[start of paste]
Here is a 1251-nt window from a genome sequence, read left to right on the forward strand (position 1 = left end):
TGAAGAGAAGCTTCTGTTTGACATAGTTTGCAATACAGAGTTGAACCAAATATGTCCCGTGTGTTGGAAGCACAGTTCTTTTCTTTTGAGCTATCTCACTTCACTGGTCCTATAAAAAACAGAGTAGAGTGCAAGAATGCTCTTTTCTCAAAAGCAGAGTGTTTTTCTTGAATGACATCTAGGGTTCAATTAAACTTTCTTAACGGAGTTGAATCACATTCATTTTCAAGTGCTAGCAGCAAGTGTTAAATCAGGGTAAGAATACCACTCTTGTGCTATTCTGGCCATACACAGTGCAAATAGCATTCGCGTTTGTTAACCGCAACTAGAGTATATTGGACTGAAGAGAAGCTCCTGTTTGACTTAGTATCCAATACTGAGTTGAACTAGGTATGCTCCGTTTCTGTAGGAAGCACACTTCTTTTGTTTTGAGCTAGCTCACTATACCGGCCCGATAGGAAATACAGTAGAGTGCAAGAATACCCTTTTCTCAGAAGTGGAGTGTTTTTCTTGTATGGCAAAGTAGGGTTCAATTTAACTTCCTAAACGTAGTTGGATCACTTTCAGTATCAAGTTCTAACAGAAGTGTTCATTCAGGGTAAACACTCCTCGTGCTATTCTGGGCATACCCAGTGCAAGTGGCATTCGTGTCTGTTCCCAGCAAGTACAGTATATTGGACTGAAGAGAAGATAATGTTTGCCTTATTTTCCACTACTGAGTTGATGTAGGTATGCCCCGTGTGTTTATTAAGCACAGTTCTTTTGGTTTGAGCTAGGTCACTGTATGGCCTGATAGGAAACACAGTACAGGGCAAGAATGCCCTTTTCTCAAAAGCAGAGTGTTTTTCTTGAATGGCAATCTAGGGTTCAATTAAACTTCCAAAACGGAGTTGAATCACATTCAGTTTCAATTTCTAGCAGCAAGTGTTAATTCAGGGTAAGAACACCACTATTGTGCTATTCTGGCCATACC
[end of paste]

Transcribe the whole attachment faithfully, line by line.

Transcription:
Here is a 1251-nt window from a genome sequence, read left to right on the forward strand (position 1 = left end):
TGAAGAGAAGCTTCTGTTTGACATAGTTTGCAATACAGAGTTGAACCAAATATGTCCCGTGTGTTGGAAGCACAGTTCTTTTCTTTTGAGCTATCTCACTTCACTGGTCCTATAAAAAACAGAGTAGAGTGCAAGAATGCTCTTTTCTCAAAAGCAGAGTGTTTTTCTTGAATGACATCTAGGGTTCAATTAAACTTTCTTAACGGAGTTGAATCACATTCATTTTCAAGTGCTAGCAGCAAGTGTTAAATCAGGGTAAGAATACCACTCTTGTGCTATTCTGGCCATACACAGTGCAAATAGCATTCGCGTTTGTTAACCGCAACTAGAGTATATTGGACTGAAGAGAAGCTCCTGTTTGACTTAGTATCCAATACTGAGTTGAACTAGGTATGCTCCGTTTCTGTAGGAAGCACACTTCTTTTGTTTTGAGCTAGCTCACTATACCGGCCCGATAGGAAATACAGTAGAGTGCAAGAATACCCTTTTCTCAGAAGTGGAGTGTTTTTCTTGTATGGCAAAGTAGGGTTCAATTTAACTTCCTAAACGTAGTTGGATCACTTTCAGTATCAAGTTCTAACAGAAGTGTTCATTCAGGGTAAACACTCCTCGTGCTATTCTGGGCATACCCAGTGCAAGTGGCATTCGTGTCTGTTCCCAGCAAGTACAGTATATTGGACTGAAGAGAAGATAATGTTTGCCTTATTTTCCACTACTGAGTTGATGTAGGTATGCCCCGTGTGTTTATTAAGCACAGTTCTTTTGGTTTGAGCTAGGTCACTGTATGGCCTGATAGGAAACACAGTACAGGGCAAGAATGCCCTTTTCTCAAAAGCAGAGTGTTTTTCTTGAATGGCAATCTAGGGTTCAATTAAACTTCCAAAACGGAGTTGAATCACATTCAGTTTCAATTTCTAGCAGCAAGTGTTAATTCAGGGTAAGAACACCACTATTGTGCTATTCTGGCCATACC